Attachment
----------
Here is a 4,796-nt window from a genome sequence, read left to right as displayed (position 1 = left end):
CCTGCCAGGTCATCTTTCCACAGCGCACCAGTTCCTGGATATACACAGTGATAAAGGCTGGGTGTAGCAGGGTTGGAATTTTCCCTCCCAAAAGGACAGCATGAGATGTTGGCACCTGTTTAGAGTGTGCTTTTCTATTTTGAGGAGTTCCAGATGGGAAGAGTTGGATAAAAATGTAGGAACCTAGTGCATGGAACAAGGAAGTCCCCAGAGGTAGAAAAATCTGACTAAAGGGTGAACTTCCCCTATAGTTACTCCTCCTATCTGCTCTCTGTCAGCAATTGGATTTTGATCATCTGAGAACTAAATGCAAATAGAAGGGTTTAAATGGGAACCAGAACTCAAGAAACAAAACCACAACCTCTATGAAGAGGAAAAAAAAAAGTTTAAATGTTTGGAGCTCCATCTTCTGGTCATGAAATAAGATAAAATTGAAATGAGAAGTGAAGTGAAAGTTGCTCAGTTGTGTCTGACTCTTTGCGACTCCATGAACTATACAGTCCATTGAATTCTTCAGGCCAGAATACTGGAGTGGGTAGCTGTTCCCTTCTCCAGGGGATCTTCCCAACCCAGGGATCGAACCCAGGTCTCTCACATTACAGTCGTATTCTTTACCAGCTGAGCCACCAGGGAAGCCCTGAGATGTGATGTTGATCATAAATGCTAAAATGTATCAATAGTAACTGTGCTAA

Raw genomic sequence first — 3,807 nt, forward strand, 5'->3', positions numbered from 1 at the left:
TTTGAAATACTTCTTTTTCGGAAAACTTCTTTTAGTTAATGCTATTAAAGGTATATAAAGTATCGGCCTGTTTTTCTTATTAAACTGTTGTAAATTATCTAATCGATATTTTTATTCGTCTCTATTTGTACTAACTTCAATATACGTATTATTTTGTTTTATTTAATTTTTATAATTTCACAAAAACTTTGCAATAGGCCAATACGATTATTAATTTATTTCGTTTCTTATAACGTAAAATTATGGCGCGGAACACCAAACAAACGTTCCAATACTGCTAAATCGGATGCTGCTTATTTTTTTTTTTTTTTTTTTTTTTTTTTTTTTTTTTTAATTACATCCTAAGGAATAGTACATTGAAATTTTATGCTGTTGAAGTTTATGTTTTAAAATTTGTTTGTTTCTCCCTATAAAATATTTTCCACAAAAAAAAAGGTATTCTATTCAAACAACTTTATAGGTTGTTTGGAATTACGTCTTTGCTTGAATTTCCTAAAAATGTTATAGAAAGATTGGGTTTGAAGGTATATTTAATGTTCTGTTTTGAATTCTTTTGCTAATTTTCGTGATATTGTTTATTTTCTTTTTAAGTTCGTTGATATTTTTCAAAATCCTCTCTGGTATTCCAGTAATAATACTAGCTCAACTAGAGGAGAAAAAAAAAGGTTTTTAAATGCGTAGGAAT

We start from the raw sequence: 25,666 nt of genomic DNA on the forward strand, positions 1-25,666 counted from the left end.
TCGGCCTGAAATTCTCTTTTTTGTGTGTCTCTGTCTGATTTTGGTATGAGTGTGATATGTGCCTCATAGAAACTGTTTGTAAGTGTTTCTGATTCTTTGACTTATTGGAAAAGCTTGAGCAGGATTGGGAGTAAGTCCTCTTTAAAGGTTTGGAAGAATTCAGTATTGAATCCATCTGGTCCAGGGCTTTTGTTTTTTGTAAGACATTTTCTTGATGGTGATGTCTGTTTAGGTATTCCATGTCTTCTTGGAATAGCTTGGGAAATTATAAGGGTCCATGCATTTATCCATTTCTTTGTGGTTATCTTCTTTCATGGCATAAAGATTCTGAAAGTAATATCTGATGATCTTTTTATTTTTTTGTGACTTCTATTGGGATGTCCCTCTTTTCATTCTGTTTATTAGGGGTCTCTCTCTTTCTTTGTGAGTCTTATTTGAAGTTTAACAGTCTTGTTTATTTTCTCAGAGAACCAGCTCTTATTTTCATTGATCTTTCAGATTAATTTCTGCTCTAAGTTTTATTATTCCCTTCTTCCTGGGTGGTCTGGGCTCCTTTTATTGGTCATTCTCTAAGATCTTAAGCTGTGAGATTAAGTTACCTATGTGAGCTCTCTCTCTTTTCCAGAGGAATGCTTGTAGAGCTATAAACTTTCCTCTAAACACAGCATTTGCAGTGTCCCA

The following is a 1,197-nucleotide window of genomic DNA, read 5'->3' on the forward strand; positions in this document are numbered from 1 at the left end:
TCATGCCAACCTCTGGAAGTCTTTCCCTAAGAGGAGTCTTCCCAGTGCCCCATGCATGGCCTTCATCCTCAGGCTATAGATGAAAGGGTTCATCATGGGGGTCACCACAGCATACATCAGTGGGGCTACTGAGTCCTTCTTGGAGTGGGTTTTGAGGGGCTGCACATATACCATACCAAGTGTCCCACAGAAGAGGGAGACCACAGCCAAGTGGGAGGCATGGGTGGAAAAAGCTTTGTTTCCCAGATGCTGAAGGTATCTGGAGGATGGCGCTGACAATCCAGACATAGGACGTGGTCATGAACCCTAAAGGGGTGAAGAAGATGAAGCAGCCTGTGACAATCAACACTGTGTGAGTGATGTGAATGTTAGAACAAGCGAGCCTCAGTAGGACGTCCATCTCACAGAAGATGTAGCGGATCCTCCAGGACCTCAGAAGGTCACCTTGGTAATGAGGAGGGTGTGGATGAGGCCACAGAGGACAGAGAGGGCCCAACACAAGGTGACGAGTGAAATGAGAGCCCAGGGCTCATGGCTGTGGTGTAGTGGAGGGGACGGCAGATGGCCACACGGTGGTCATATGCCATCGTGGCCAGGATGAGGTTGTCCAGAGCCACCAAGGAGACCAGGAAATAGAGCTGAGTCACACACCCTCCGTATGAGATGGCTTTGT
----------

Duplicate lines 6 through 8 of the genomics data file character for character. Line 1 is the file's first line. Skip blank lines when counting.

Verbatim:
TCGGCCTGAAATTCTCTTTTTTGTGTGTCTCTGTCTGATTTTGGTATGAGTGTGATATGTGCCTCATAGAAACTGTTTGTAAGTGTTTCTGATTCTTTGACTTATTGGAAAAGCTTGAGCAGGATTGGGAGTAAGTCCTCTTTAAAGGTTTGGAAGAATTCAGTATTGAATCCATCTGGTCCAGGGCTTTTGTTTTTTGTAAGACATTTTCTTGATGGTGATGTCTGTTTAGGTATTCCATGTCTTCTTGGAATAGCTTGGGAAATTATAAGGGTCCATGCATTTATCCATTTCTTTGTGGTTATCTTCTTTCATGGCATAAAGATTCTGAAAGTAATATCTGATGATCTTTTTATTTTTTTGTGACTTCTATTGGGATGTCCCTCTTTTCATTCTGTTTATTAGGGGTCTCTCTCTTTCTTTGTGAGTCTTATTTGAAGTTTAACAGTCTTGTTTATTTTCTCAGAGAACCAGCTCTTATTTTCATTGATCTTTCAGATTAATTTCTGCTCTAAGTTTTATTATTCCCTTCTTCCTGGGTGGTCTGGGCTCCTTTTATTGGTCATTCTCTAAGATCTTAAGCTGTGAGATTAAGTTACCTATGTGAGCTCTCTCTCTTTTCCAGAGGAATGCTTGTAGAGCTATAAACTTTCCTCTAAACACAGCATTTGCAGTGTCCCA

The following is a 1,197-nucleotide window of genomic DNA, read 5'->3' on the forward strand; positions in this document are numbered from 1 at the left end:
TCATGCCAACCTCTGGAAGTCTTTCCCTAAGAGGAGTCTTCCCAGTGCCCCATGCATGGCCTTCATCCTCAGGCTATAGATGAAAGGGTTCATCATGGGGGTCACCACAGCATACATCAGTGGGGCTACTGAGTCCTTCTTGGAGTGGGTTTTGAGGGGCTGCACATATACCATACCAAGTGTCCCACAGAAGAGGGAGACCACAGCCAAGTGGGAGGCATGGGTGGAAAAAGCTTTGTTTCCCAGATGCTGAAGGTATCTGGAGGATGGCGCTGACAATCCAGACATAGGACGTGGTCATGAACCCTAAAGGGGTGAAGAAGATGAAGCAGCCTGTGACAATCAACACTGTGTGAGTGATGTGAATGTTAGAACAAGCGAGCCTCAGTAGGACGTCCATCTCACAGAAGATGTAGCGGATCCTCCAGGACCTCAGAAGGTCACCTTGGTAATGAGGAGGGTGTGGATGAGGCCACAGAGGACAGAGAGGGCCCAACACAAGGTGACGAGTGAAATGAGAGCCCAGGGCTCATGGCTGTGGTGTAGTGGAGGGGACGGCAGATGGCCACACGGTGGTCATATGCCATCGTGGCCAGGATGAGGTTGTCCAGAGCCACCAAGGAGACCAGGAAATAGAGCTGAGTCACACACCCTCCGTATGAGATGGCTTTGT